Retail Store Visit

Why Retailers Should Digitize Store Visit Procedures

Feb 28, 2020 9:17:00 AM

Clutching clipboards, filling out checklists and typing up visit reports in the car are all part of another day in the life for area managers doing store visits. 

Sure, store visits are time-consuming, but if it ain’t broke, don’t fix it… right? Wrong.

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We've seen so many retailers digitize their in-store shopping experiences to remove friction from the customer journey, but behind-the-scenes operational processes have lagged behind.

Related: The Complete Guide to Retail Store Visits and Audits

But retailers shouldn’t just be thinking about digitization because everyone else is doing it and it’s the inevitable way forward.

Retailers should digitize operational processes like store visits because in the same way digitization removes friction from the customer journey, it also removes the friction involved in running a store for store teams, area teams and head office. 

And ultimately, that means a better in-store experience for everyone.

Below are our top reasons why your business should switch to a digitized store visit platform:

Because digitized store visits improve store compliance, and store compliance is key to customer satisfaction.

It might seem that an internal process like a store visit has little to do with the customer, but let’s remember what the goal of this process is: to ensure that all stores are presenting the best possible brand image to consumers.

Related: 5 Common Problems with Store Visits and How to Fix Them

And in this day and age, you really have to go the extra mile to catch - and keep - people’s attention.

With the convenience of online shopping changing consumer behavior, shoppers need an incentive to come into stores. They need something that their laptops can’t provide them with - an experience.

And what kind of experience are they getting if stores aren’t uniformly compliant with VM and operational guidelines?

If it looks as though your brand doesn’t care how its stores look or how its staff conducts itself, customers will look to spend their money elsewhere.

A digitized store visit process reduces the likelihood of human error and gives area managers a standardized procedure to use in every store. 

That makes easier to improve store standards across the board, ensuring that your customers come back time and again to enjoy a stress-free shopping experience.

 Because digitized store visits make area managers more efficient

The real problem with the way most store visits are conducted is that they are inefficient.

Area managers have a lot of stores to get through, and being bogged down with laborious admin tasks at each branch means they’re not really focusing on how to improve stores, being more concerned with completing the forms and moving on to the next visit.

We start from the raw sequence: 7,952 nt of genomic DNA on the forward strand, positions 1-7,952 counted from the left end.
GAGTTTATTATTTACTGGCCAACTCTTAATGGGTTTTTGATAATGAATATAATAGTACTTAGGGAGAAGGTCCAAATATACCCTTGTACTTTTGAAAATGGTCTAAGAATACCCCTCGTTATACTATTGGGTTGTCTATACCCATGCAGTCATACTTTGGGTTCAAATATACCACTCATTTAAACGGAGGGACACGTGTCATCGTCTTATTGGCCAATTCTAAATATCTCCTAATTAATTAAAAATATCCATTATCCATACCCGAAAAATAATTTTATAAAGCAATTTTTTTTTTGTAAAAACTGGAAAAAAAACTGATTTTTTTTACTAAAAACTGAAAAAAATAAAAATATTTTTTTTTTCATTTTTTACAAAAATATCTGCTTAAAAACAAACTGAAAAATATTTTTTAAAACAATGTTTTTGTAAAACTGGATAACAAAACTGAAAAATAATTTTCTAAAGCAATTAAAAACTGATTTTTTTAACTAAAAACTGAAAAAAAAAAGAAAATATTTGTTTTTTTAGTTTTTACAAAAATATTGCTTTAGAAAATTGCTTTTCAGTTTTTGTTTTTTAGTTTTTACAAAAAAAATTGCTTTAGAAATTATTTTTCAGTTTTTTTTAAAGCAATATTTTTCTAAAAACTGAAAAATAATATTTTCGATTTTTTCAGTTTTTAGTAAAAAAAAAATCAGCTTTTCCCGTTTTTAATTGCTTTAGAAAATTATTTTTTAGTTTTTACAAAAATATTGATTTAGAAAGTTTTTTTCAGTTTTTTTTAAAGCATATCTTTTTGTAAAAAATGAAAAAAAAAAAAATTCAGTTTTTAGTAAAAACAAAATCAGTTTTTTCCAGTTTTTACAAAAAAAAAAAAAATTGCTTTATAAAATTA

Having no set system for collating all of this data can cause a lot of confusion. Reams of paper with various checklists and forms to fill in, alongside information sent intermittently via email or text, makes it difficult to actually implement improvements.

If there’s no cohesion to store visits, there’s bound to be a lack of cohesion in-store.

With a digital store visit tool, however, everything can be easily collated in one place. Area managers can complete store visit checklists, upload photos of displays, set tasks for store teams and give them overall scores, all without the time-consuming process of recording it all manually.

Because digitized store visits save time that area managers can spend on coaching store teams

Store teams think of store visits as stressful and inconvenient trials designed to test them. This attitude, though perhaps understandable, certainly doesn’t help the process.

Visits from area managers should make your teams stronger - after all, they provide a chance for managers to pass on their expertise to the teams and make them better at their jobs, which will ultimately increase sales.

A more efficient process frees up extra time for area managers to spend on training teams, as well as listening to their feedback and finding out how they think store performance could be improved.

The more effort you put in with store teams, the more you will get back from them.

Going digital also means that team members can take a more active role in store visits.

If all team members have access to the digitized platform, they can view and complete the tasks set for them immediately. As a result, they'll feel like they are part of a collaborative process, rather than being dictated to from on high.


Want to learn more about improving store visits? Download the Ultimate Guide to Improving Store Visits

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